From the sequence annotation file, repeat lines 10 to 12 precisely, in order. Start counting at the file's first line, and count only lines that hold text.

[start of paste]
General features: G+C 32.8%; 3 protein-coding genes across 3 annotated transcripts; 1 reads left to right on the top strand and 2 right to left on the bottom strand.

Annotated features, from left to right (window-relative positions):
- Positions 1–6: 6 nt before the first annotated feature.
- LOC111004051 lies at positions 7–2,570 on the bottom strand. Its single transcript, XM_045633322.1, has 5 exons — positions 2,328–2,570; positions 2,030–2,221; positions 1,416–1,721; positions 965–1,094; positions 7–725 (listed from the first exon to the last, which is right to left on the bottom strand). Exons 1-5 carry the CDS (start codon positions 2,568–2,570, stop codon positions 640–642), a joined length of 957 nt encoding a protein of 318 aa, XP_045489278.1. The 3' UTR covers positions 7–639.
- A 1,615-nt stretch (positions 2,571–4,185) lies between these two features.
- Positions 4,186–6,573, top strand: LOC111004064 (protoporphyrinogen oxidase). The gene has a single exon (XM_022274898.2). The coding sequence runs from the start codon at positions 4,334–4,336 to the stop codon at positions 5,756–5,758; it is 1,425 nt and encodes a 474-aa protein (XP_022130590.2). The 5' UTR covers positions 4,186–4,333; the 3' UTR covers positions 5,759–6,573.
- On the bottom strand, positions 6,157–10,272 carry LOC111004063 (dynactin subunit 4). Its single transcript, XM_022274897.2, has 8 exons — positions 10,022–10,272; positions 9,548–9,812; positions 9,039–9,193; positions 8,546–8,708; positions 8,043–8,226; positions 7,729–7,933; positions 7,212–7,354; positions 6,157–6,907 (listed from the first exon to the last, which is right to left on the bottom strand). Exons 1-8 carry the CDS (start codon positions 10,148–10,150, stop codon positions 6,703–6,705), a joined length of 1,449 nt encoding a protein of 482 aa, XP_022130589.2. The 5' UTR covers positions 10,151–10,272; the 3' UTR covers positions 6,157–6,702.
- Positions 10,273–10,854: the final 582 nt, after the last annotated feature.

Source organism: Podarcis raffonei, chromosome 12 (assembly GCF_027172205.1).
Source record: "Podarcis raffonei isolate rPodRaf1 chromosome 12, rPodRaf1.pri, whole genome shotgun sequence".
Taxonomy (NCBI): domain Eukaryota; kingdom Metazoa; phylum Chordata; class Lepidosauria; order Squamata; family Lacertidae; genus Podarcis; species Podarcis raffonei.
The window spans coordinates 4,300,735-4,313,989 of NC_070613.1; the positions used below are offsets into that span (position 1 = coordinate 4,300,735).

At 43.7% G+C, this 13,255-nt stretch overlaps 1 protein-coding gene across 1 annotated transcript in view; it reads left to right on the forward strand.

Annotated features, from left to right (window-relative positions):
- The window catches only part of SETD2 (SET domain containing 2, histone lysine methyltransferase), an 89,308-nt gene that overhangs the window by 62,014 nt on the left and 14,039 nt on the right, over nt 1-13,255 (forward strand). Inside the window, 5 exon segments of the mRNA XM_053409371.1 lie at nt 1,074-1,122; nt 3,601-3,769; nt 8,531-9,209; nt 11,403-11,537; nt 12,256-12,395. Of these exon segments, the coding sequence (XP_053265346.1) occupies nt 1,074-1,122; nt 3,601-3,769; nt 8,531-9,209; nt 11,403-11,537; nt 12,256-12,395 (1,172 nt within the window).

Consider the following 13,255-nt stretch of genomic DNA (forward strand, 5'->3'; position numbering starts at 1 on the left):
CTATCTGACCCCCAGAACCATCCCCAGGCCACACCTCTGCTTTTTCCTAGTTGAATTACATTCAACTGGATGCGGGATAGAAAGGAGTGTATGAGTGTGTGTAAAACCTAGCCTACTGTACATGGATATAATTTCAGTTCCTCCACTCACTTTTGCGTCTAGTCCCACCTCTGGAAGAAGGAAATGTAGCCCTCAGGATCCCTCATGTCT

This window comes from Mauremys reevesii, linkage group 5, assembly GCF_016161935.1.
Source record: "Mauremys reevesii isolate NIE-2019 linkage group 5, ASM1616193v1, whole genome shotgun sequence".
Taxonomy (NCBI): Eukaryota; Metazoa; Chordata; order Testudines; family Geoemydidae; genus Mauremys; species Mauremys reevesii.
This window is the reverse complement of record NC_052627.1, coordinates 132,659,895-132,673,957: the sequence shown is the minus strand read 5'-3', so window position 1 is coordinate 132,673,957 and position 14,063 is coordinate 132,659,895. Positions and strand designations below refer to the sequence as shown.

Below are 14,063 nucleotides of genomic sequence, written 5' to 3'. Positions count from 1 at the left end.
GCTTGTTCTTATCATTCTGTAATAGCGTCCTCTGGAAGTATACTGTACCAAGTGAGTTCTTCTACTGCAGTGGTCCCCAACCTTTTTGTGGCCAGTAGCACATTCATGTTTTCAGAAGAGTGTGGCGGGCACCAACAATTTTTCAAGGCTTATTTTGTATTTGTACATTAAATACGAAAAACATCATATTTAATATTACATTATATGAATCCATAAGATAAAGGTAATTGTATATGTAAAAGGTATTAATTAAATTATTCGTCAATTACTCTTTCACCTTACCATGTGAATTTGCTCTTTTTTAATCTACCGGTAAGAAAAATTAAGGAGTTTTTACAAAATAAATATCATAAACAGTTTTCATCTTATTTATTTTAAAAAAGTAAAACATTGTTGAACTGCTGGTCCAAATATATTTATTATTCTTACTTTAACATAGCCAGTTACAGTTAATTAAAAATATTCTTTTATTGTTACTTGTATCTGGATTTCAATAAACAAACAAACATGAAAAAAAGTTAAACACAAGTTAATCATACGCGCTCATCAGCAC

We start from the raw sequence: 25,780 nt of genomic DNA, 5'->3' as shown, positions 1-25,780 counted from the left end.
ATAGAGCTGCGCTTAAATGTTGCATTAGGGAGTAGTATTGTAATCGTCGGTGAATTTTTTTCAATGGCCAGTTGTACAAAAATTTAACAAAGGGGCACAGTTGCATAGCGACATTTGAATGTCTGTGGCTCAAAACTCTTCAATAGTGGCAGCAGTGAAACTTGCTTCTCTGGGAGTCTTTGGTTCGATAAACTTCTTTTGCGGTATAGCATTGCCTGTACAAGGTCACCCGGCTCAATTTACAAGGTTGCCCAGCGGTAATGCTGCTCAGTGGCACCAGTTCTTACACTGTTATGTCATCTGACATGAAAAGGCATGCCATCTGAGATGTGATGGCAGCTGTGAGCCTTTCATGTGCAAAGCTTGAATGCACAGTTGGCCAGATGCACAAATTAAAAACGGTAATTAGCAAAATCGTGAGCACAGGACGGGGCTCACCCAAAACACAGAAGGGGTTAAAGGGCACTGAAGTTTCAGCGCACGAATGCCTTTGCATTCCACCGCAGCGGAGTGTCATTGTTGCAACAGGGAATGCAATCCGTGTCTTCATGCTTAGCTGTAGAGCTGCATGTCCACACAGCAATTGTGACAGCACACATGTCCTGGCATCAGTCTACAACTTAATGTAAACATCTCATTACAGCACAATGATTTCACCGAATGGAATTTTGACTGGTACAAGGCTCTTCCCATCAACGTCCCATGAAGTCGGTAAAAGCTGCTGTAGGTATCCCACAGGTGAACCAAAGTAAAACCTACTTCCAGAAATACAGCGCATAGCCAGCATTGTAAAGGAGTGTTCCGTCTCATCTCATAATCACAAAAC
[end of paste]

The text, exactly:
Source record: "Podarcis raffonei isolate rPodRaf1 chromosome 12, rPodRaf1.pri, whole genome shotgun sequence".
Taxonomy (NCBI): domain Eukaryota; kingdom Metazoa; phylum Chordata; class Lepidosauria; order Squamata; family Lacertidae; genus Podarcis; species Podarcis raffonei.
The window spans coordinates 4,300,735-4,313,989 of NC_070613.1; the positions used below are offsets into that span (position 1 = coordinate 4,300,735).